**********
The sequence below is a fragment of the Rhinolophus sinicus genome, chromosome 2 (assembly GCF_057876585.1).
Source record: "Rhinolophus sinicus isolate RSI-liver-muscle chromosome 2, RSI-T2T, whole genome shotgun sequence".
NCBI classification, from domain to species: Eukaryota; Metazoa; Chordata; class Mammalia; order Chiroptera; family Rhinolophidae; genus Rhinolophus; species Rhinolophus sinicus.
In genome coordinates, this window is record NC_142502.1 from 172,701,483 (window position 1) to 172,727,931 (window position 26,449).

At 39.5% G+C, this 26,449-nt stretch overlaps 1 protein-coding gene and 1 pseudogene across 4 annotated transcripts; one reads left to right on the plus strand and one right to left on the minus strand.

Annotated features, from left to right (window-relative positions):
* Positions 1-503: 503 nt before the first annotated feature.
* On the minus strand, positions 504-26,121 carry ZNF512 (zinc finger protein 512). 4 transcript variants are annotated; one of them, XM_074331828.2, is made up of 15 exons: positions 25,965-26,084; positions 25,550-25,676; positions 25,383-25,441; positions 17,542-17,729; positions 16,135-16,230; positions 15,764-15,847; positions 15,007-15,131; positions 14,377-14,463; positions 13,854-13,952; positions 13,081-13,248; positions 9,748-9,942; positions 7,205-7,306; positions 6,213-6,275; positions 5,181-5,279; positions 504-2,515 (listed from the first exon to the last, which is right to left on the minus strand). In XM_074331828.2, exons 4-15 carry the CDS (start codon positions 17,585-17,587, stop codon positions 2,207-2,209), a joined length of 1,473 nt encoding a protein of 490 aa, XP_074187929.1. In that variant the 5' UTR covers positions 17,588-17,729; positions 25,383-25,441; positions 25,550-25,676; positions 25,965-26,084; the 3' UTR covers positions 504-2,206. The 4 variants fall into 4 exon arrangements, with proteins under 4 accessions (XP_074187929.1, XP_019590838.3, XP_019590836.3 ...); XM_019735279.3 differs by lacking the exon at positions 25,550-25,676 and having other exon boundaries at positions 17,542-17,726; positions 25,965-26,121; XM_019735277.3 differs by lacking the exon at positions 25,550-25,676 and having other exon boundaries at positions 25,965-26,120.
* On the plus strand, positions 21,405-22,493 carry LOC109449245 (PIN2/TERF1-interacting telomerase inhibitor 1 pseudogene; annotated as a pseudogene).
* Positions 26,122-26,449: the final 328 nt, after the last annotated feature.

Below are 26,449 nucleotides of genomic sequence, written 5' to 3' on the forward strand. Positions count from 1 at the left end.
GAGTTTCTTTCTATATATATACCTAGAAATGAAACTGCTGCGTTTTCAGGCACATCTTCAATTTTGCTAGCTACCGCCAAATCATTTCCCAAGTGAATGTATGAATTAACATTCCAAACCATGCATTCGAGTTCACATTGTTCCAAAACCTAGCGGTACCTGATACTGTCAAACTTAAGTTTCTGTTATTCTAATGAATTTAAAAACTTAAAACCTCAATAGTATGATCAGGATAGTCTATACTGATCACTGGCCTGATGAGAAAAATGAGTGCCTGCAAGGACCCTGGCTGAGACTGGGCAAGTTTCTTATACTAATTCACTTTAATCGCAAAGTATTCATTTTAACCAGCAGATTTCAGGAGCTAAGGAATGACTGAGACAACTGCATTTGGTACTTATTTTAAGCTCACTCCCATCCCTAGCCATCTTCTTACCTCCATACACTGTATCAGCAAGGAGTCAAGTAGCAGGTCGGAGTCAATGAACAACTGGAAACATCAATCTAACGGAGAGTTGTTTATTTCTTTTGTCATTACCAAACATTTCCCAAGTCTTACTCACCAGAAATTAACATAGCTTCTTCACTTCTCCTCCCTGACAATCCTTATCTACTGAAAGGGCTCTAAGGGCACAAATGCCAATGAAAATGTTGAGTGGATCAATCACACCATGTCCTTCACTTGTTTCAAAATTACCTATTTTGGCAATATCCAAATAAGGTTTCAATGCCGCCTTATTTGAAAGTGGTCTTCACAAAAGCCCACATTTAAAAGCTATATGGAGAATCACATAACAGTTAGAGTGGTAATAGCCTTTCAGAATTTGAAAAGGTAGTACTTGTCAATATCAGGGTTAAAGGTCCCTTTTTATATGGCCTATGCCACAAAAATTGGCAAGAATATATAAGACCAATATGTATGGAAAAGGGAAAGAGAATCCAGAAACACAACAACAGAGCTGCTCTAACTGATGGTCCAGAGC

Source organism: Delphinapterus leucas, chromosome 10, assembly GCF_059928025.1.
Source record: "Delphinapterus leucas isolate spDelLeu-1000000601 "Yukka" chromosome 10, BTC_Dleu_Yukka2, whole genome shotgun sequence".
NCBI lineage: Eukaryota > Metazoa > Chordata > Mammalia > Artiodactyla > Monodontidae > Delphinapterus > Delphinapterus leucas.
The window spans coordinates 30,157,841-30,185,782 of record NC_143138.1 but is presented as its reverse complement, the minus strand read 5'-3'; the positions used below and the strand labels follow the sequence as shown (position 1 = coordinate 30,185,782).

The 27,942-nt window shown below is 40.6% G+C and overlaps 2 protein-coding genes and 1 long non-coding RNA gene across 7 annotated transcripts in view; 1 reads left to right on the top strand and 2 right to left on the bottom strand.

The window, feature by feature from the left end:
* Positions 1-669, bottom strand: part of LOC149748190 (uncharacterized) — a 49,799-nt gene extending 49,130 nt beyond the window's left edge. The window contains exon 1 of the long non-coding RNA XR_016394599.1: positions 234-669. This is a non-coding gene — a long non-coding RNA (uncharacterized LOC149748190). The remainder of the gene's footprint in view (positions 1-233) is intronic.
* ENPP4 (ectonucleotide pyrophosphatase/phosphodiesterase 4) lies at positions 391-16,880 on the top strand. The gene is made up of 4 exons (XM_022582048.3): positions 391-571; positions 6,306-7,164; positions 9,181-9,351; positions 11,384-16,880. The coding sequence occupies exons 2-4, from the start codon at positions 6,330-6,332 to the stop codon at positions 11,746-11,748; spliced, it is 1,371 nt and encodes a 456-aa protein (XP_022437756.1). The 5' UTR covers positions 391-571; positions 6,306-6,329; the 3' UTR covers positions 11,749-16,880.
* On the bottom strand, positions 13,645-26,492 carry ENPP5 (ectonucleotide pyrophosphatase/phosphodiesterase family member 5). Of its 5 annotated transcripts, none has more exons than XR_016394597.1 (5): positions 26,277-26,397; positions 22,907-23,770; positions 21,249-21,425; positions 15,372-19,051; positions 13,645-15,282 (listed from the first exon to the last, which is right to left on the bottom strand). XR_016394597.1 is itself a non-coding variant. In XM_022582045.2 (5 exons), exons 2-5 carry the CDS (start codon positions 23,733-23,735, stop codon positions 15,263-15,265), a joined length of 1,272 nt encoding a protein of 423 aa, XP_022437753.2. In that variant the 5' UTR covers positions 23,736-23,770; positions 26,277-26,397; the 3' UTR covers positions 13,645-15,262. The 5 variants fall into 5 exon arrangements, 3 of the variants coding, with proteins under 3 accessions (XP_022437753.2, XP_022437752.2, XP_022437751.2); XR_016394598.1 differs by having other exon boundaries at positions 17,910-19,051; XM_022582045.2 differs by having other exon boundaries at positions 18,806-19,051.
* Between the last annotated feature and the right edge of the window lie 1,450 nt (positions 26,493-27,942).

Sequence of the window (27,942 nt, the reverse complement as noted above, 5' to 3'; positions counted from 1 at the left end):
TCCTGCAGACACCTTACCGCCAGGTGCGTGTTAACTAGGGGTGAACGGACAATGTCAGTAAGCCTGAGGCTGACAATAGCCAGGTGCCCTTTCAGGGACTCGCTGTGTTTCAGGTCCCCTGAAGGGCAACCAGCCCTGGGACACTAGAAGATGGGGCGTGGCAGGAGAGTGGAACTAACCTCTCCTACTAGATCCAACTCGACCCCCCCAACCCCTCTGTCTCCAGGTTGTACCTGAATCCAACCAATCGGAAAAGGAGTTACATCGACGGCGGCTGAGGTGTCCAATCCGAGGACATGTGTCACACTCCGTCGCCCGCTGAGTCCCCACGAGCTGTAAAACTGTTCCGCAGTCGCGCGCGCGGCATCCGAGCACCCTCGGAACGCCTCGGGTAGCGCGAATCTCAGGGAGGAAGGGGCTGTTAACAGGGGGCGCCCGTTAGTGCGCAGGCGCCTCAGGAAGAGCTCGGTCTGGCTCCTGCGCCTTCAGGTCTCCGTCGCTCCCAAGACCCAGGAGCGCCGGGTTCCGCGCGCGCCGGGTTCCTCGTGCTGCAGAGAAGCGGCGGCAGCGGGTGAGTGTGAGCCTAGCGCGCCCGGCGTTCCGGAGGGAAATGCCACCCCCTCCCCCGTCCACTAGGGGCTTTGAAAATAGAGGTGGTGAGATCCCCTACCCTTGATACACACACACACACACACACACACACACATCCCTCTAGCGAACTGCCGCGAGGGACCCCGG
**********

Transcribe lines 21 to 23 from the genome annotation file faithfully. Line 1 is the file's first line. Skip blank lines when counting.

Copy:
* On the bottom strand, positions 13,645-26,492 carry ENPP5 (ectonucleotide pyrophosphatase/phosphodiesterase family member 5). Of its 5 annotated transcripts, none has more exons than XR_016394597.1 (5): positions 26,277-26,397; positions 22,907-23,770; positions 21,249-21,425; positions 15,372-19,051; positions 13,645-15,282 (listed from the first exon to the last, which is right to left on the bottom strand). XR_016394597.1 is itself a non-coding variant. In XM_022582045.2 (5 exons), exons 2-5 carry the CDS (start codon positions 23,733-23,735, stop codon positions 15,263-15,265), a joined length of 1,272 nt encoding a protein of 423 aa, XP_022437753.2. In that variant the 5' UTR covers positions 23,736-23,770; positions 26,277-26,397; the 3' UTR covers positions 13,645-15,262. The 5 variants fall into 5 exon arrangements, 3 of the variants coding, with proteins under 3 accessions (XP_022437753.2, XP_022437752.2, XP_022437751.2); XR_016394598.1 differs by having other exon boundaries at positions 17,910-19,051; XM_022582045.2 differs by having other exon boundaries at positions 18,806-19,051.
* Between the last annotated feature and the right edge of the window lie 1,450 nt (positions 26,493-27,942).

Sequence of the window (27,942 nt, the reverse complement as noted above, 5' to 3'; positions counted from 1 at the left end):